Tag: KDP giveaways

BookBub is my new husband.

Screenshot 2014-08-09 09.27.42Who, you ask, is that fancy person sitting on Amazon’s bestseller charts at Number 12 alongside Janet Evanovich and J.K. Rowling (writing as Robert Galbraith)? Why it’s lil’ old me, with my BESTSELLING novel A Murder in Mount MoriahAnd how did a lowly self-published author reach these heady heights? Just ask my new husband, BookBub

With apologies to my actual husband, BookBub pleases me in ways that my actual husband never could, namely by selling a bub-load of my books. My husband has a lot of excellent qualities, but he has never sold 1,300 copies of my book in a single day the way that BookBub did.

For the uninitiated, BookBub is a company that sends daily email alerts about bargain books to their enormous subscriber list. In their own words:

BookBub features ebooks ranging from top-tier publishers to critically acclaimed independent authors. Our team of experts makes sure that we’re only featuring great deals on quality books that you’ll love. 

Note the section I’ve marked in bold. BookBub differs from other marketing avenues in that they feature indy/self-published books alongside traditionally published books. Although it is a paid service (and a very expensive one at that), there are no guarantees that they’ll allow you the privilege of forking over your cold, hard cash to them. I’ve heard of several instances where they reject books that aren’t well reviewed or that they don’t think will please their readership. They curate their offerings so that readers can be fairly certain of getting a book that is interesting, well-written and well-edited.

I realize that I’m gushing, and I don’t want to come across as a BookBub schill. But there is simply no other single marketing service that can deliver the kind of sales boost that I and some of my indy publishing friends experienced after our books were featured.

Here are my tips for deploying the B-Bomb:

  1. Make sure your book is in good shape before submitting it. It should have a fair number of positive reviews on Amazon and Goodreads. If you’re having trouble getting anyone to post reviews, try sending out free copies to people on Goodreads or Library Thing who read a lot of books in your genre (i.e. private message them to see if they’re interested in reading/reviewing). Or you can do what I did and run a free giveaway through Kindle Select. My book was downloaded about 10,000 times and I netted about 10 reviews that way. The rest just trickled in over time.
  2. Have more than one book. I always planned to try BookBub at some point, but I wanted to wait until my second novel, A Death in Duck was released. I figured that if people read and liked A Murder in Mount Moriah, they might go on to buy the next book. I’d get double bang for my (many) bucks. So far, my hunch has proven to be true. In the weeks before the BB promo, I’d sold about 40 copies of A Death in Duck–I suspect mainly to my friends and relatives. Since the promotion, I’ve seen a steady uptick in sales. I’ve sold between 3-10 copies per day of that title.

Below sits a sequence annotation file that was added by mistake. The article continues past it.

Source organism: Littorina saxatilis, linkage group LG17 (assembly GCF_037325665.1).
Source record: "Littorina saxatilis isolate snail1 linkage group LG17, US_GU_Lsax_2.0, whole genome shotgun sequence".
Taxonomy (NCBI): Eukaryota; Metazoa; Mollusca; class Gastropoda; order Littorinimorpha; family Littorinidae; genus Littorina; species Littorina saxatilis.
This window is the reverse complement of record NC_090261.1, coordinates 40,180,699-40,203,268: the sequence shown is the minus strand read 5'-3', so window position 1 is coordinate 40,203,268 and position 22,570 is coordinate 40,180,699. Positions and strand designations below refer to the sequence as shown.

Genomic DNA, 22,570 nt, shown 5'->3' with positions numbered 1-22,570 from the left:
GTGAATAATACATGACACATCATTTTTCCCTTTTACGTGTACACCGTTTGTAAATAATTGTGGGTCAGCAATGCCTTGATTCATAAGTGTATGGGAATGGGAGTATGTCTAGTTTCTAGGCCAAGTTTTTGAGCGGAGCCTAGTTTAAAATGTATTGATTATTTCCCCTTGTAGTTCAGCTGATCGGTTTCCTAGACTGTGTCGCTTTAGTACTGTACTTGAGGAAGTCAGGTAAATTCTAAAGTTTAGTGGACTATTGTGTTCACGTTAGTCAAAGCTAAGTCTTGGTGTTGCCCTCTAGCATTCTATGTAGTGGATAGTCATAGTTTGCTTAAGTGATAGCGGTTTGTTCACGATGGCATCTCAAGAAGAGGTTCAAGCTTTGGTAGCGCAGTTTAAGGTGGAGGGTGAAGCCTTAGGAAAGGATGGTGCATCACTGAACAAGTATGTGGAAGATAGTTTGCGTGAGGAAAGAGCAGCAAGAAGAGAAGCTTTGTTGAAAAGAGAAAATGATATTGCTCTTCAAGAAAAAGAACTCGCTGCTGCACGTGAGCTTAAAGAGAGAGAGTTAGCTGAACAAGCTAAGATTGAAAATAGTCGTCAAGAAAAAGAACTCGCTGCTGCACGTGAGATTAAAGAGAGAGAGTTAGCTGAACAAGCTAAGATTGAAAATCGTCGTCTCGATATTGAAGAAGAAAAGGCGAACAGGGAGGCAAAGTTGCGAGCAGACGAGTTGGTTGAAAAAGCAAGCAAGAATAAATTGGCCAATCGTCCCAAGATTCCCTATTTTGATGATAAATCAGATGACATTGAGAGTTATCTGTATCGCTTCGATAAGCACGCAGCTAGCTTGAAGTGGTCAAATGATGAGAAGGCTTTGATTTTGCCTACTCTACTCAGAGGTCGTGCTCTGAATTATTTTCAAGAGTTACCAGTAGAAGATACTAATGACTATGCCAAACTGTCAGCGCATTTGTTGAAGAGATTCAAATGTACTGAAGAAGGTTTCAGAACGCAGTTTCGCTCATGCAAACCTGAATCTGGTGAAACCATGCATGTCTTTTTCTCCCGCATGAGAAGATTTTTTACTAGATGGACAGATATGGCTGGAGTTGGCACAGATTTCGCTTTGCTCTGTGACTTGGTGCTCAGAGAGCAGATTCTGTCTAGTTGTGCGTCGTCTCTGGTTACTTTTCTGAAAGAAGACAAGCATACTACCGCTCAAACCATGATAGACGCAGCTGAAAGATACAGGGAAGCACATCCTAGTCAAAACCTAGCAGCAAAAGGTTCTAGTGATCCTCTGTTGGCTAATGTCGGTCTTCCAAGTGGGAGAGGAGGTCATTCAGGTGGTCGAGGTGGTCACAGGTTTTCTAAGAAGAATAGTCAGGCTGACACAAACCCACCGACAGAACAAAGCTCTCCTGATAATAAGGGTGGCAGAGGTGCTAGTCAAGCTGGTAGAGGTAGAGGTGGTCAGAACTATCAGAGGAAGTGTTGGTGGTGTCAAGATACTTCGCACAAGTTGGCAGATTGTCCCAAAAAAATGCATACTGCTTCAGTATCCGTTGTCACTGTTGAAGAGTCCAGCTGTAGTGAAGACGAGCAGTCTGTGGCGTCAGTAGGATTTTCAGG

3. Enjoy the surge, but gird your writerly loins for the inevitable slide. On the day of the promotion, I sold 1,300 copies of my book. The next day, around 250. It’s been downhill from there. Now, one month post-promo, I’m selling about 6-12 books per day. Part of the reason is undoubtedly because my 99 cent sale ended. People like cheap e-books. But another part of it is that once you leave the Amazon bestseller lists, your book becomes unfindable once again. No one sees it unless they seek it out. So, all in all, I’m heartened that 6-12 people are seeking out my titles each day. I think it can only be word-of-mouth at this point, because I’m not in the charts or doing any active marketing at present.
  4. Accept that BookBub will not make you a zillionaire. I paid $650 for my slot on BookBub (mystery is the most expensive category, because it has the widest subscriber base). I reckon that $1,200 in sales over the past month are attributable directly to the promotion (i.e. that’s how many more books I sold compared to previous months). So, my profit was about $550. I’ve heard of cases where authors didn’t break even after paying for their promotions, but I’ve heard of cases where people make even more money than I did. It’s fun to sit alongside J.K. Rowling in the charts, but a one-day (or one-week) sales spike does not a literary zillionaire make. Yet.

Do KDP giveaways boost sales?

At the end of December, I ran a short freebie promotion for A Murder in Mount Moriah. I really can’t say whether it worked or not. I’ve continued to sell 1 or 2 copies of my book each day. Would my sales numbers have dwindled without the promo? Impossible to say. I did pick up a new review on Amazon.co.uk this week and a new rating on Goodreads. It’s always awesome to get positive reviews from strangers. I’m trying to gird my loins for the inevitable first negative review. I tend to think that people who would be attracted to a cozy murder mystery about a chaplain are slightly nicer people than, say, blood-and-guts sci-fi thriller readers, so hopefully it won’t be too cruel when it comes. I just can’t imagine some nice suburban grandma ripping me a new one on Amazon.

Anyway, I’d say unequivocally that KDP Countdown 99cent/pence promos work. Not sure about KDP freebies. The jury is also still out on the Goodreads giveaway. (My current giveaway ends on January 15th, so it’s too soon to tell.) I think all these things increase visibility, which can’t hurt. But clearly the Kindle Countdown is the only one that translates directly to money in your pocket.